Yet again, the world is changing.
The world of video is in the process of a major transition. The 50-year-old standard-definition TV format is slowly going away in favor of high definition. LCD and plasma televisions have dropped in price and are flying off store shelves, and customers are demanding high-resolution content to feed these large screens.
In the early part of this year, the high-definition format war between Sony and Toshiba ended when Sony’s Blu-ray prevailed, clearing the way for that format to replace the venerable DVD. High-definition broadcasts are also becoming more prevalent. Cable and satellite providers are adding more HD channels every year, and digital broadcasts will become the US standard in 2009.
This demand for HD content puts new demands on digital content creators. A stream of 1920x1080 HD video requires six times the storage and bandwidth of standard-definition (720x480) video. Compositing is one area that is particularly affected because it combines multiple streams of video into a single image, multiplying the bandwidth requirements and taxing both the hardware and software. Not only does the increased amount of data require faster and more capable computers, it also requires faster software.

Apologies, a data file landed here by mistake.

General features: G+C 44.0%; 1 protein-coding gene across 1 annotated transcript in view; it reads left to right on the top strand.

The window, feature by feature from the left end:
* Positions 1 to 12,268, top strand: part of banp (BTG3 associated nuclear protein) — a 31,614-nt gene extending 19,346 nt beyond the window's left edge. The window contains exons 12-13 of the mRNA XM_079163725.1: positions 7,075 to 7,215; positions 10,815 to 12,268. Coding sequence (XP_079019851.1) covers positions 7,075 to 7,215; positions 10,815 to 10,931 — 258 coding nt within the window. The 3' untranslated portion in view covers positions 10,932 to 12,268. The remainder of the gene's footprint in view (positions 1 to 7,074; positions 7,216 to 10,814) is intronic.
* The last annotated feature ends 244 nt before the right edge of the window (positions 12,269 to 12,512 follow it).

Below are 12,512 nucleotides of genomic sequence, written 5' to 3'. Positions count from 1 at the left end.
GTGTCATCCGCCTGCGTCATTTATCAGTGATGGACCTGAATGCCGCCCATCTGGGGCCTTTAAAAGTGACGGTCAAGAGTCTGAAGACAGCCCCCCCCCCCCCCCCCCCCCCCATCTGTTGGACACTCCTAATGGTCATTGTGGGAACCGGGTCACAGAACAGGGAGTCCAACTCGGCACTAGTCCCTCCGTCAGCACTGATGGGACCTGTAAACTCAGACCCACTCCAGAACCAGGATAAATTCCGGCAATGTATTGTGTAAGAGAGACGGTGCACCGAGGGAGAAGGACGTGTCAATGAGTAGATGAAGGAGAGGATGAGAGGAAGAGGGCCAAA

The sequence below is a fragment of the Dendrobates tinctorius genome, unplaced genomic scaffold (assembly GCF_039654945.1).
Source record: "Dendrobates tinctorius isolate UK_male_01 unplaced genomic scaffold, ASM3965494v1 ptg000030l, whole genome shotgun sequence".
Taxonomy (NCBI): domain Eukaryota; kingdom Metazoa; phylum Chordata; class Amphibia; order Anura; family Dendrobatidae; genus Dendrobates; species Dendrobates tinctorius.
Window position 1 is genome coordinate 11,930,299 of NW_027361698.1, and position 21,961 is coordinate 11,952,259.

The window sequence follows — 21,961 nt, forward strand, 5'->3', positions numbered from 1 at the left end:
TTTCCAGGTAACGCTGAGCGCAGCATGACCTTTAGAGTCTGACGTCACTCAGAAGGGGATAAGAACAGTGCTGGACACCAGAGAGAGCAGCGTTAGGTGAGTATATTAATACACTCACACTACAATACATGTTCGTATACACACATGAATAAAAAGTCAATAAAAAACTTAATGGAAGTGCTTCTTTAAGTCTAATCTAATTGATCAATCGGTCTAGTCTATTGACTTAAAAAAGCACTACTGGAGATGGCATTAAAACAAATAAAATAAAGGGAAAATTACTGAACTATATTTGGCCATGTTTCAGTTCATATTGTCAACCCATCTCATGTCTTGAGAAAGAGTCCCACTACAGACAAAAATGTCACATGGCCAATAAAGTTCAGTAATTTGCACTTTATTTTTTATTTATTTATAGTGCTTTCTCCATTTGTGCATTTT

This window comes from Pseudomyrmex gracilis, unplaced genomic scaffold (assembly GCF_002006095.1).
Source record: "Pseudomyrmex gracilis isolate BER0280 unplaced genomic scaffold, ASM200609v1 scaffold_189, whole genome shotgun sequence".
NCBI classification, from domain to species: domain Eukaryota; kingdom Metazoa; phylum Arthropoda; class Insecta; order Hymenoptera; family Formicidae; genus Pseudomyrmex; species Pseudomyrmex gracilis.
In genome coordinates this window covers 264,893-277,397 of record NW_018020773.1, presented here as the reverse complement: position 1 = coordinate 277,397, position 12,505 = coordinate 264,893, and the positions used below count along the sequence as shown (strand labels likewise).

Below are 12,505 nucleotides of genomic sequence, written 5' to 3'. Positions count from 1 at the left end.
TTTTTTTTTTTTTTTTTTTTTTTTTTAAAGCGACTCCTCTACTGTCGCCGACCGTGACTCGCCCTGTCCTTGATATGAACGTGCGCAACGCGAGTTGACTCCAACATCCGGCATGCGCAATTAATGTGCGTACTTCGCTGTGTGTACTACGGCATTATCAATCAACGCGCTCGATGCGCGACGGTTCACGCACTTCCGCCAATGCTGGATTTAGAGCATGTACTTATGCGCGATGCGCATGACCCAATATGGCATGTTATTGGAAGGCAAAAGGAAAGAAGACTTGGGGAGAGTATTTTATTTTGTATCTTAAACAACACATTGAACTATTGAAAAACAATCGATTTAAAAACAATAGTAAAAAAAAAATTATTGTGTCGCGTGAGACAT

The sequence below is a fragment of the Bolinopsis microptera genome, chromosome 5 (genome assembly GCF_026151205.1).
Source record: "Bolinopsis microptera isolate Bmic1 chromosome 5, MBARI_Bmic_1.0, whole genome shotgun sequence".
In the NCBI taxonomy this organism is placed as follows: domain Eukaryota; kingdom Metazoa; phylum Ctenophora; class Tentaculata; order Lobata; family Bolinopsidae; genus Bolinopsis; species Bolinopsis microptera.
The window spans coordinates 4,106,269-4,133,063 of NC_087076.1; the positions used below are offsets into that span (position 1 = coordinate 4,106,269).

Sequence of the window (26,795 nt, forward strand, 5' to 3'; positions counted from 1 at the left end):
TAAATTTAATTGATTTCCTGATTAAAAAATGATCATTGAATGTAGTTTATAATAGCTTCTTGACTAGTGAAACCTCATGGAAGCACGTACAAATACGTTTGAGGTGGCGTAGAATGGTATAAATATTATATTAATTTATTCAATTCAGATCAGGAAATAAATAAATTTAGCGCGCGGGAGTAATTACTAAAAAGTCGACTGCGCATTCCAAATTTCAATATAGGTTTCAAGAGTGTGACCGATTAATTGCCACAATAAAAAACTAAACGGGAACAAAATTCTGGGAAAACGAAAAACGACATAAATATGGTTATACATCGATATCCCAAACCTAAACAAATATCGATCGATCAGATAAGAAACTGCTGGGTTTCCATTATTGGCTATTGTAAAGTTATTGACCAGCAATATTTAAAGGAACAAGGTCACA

The high end of the compositing world has been doing this sort of work for well over a decade. Those in feature films have always worked in high-definition formats, and, historically, compositing for features has always been at the cutting edge of technology and performance. High on Hardware
High-end systems, such as Autodesk’s Flame, cut their teeth in the world of feature films, where large files and huge bandwidths have always been an issue. To achieve this level of performance, Flame has always required dedicated hardware that has been tuned for maximum performance. Originally, this hardware was high-end Silicon Graphics-based machinery, but these days the software runs on a much more standard Linux-based workstation. Current versions of Flame ship with an HP xw8600 workstation configured with a top-of-the-line Nvidia Quadro FX 5600 graphics card and an AJA HD video subsystem. The bottom line here is that fast hardware is the engine that runs a good compositing system.